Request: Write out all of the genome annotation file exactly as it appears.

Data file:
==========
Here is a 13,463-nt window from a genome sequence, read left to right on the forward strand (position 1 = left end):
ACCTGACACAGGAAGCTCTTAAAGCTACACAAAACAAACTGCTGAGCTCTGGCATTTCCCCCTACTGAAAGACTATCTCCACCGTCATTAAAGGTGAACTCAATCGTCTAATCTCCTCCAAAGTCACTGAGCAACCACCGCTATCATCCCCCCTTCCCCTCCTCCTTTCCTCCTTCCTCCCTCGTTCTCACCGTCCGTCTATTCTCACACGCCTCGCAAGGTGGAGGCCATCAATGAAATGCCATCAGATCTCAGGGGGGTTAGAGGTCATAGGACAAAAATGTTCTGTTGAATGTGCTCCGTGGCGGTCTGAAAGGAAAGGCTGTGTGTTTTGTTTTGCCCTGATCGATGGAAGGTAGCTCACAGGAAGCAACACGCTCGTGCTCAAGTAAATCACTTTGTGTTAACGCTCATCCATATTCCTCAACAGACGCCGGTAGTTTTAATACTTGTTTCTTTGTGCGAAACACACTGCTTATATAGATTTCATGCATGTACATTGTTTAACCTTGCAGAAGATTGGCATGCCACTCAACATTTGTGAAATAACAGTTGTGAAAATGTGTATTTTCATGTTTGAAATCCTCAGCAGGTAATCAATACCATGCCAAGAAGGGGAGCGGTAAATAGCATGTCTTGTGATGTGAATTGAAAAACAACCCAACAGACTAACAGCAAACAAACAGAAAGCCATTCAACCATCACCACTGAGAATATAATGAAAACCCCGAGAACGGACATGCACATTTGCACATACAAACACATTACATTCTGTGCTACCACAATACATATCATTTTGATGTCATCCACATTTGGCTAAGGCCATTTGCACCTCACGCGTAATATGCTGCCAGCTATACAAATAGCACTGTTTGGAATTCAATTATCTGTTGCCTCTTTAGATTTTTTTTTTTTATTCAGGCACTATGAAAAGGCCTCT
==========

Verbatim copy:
Here is a 13,463-nt window from a genome sequence, read left to right on the forward strand (position 1 = left end):
ACCTGACACAGGAAGCTCTTAAAGCTACACAAAACAAACTGCTGAGCTCTGGCATTTCCCCCTACTGAAAGACTATCTCCACCGTCATTAAAGGTGAACTCAATCGTCTAATCTCCTCCAAAGTCACTGAGCAACCACCGCTATCATCCCCCCTTCCCCTCCTCCTTTCCTCCTTCCTCCCTCGTTCTCACCGTCCGTCTATTCTCACACGCCTCGCAAGGTGGAGGCCATCAATGAAATGCCATCAGATCTCAGGGGGGTTAGAGGTCATAGGACAAAAATGTTCTGTTGAATGTGCTCCGTGGCGGTCTGAAAGGAAAGGCTGTGTGTTTTGTTTTGCCCTGATCGATGGAAGGTAGCTCACAGGAAGCAACACGCTCGTGCTCAAGTAAATCACTTTGTGTTAACGCTCATCCATATTCCTCAACAGACGCCGGTAGTTTTAATACTTGTTTCTTTGTGCGAAACACACTGCTTATATAGATTTCATGCATGTACATTGTTTAACCTTGCAGAAGATTGGCATGCCACTCAACATTTGTGAAATAACAGTTGTGAAAATGTGTATTTTCATGTTTGAAATCCTCAGCAGGTAATCAATACCATGCCAAGAAGGGGAGCGGTAAATAGCATGTCTTGTGATGTGAATTGAAAAACAACCCAACAGACTAACAGCAAACAAACAGAAAGCCATTCAACCATCACCACTGAGAATATAATGAAAACCCCGAGAACGGACATGCACATTTGCACATACAAACACATTACATTCTGTGCTACCACAATACATATCATTTTGATGTCATCCACATTTGGCTAAGGCCATTTGCACCTCACGCGTAATATGCTGCCAGCTATACAAATAGCACTGTTTGGAATTCAATTATCTGTTGCCTCTTTAGATTTTTTTTTTTTATTCAGGCACTATGAAAAGGCCTCT